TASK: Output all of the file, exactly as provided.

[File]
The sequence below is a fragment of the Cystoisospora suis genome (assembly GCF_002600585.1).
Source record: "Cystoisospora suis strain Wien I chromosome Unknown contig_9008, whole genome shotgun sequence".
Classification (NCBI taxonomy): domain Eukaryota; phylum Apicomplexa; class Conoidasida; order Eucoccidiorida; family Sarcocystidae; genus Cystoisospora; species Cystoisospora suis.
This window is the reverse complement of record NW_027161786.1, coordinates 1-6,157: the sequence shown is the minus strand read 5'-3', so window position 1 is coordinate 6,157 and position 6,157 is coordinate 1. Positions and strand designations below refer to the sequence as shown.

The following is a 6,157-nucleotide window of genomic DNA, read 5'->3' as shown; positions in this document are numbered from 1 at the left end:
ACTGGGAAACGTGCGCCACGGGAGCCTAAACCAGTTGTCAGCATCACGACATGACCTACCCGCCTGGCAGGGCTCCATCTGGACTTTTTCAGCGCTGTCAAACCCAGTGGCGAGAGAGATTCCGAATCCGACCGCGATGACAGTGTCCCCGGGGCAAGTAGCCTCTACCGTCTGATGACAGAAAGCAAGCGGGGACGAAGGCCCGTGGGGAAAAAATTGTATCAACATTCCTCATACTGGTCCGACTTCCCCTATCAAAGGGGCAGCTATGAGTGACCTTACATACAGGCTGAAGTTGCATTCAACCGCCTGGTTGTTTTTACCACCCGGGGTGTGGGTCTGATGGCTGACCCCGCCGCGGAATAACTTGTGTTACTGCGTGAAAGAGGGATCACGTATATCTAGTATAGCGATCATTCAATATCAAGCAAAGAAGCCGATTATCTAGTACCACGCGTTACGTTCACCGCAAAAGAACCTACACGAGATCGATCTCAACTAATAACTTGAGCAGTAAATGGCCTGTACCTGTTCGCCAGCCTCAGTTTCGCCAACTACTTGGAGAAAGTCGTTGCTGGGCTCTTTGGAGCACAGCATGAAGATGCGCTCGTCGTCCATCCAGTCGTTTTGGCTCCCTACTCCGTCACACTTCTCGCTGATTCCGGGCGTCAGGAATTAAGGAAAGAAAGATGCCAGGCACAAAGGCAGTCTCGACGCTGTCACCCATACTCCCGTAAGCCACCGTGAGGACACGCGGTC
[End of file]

The sequence below is a fragment of the Cystoisospora suis genome (assembly GCF_002600585.1).
Source record: "Cystoisospora suis strain Wien I chromosome Unknown contig_9008, whole genome shotgun sequence".
Classification (NCBI taxonomy): domain Eukaryota; phylum Apicomplexa; class Conoidasida; order Eucoccidiorida; family Sarcocystidae; genus Cystoisospora; species Cystoisospora suis.
This window is the reverse complement of record NW_027161786.1, coordinates 1-6,157: the sequence shown is the minus strand read 5'-3', so window position 1 is coordinate 6,157 and position 6,157 is coordinate 1. Positions and strand designations below refer to the sequence as shown.

The following is a 6,157-nucleotide window of genomic DNA, read 5'->3' as shown; positions in this document are numbered from 1 at the left end:
ACTGGGAAACGTGCGCCACGGGAGCCTAAACCAGTTGTCAGCATCACGACATGACCTACCCGCCTGGCAGGGCTCCATCTGGACTTTTTCAGCGCTGTCAAACCCAGTGGCGAGAGAGATTCCGAATCCGACCGCGATGACAGTGTCCCCGGGGCAAGTAGCCTCTACCGTCTGATGACAGAAAGCAAGCGGGGACGAAGGCCCGTGGGGAAAAAATTGTATCAACATTCCTCATACTGGTCCGACTTCCCCTATCAAAGGGGCAGCTATGAGTGACCTTACATACAGGCTGAAGTTGCATTCAACCGCCTGGTTGTTTTTACCACCCGGGGTGTGGGTCTGATGGCTGACCCCGCCGCGGAATAACTTGTGTTACTGCGTGAAAGAGGGATCACGTATATCTAGTATAGCGATCATTCAATATCAAGCAAAGAAGCCGATTATCTAGTACCACGCGTTACGTTCACCGCAAAAGAACCTACACGAGATCGATCTCAACTAATAACTTGAGCAGTAAATGGCCTGTACCTGTTCGCCAGCCTCAGTTTCGCCAACTACTTGGAGAAAGTCGTTGCTGGGCTCTTTGGAGCACAGCATGAAGATGCGCTCGTCGTCCATCCAGTCGTTTTGGCTCCCTACTCCGTCACACTTCTCGCTGATTCCGGGCGTCAGGAATTAAGGAAAGAAAGATGCCAGGCACAAAGGCAGTCTCGACGCTGTCACCCATACTCCCGTAAGCCACCGTGAGGACACGCGGTC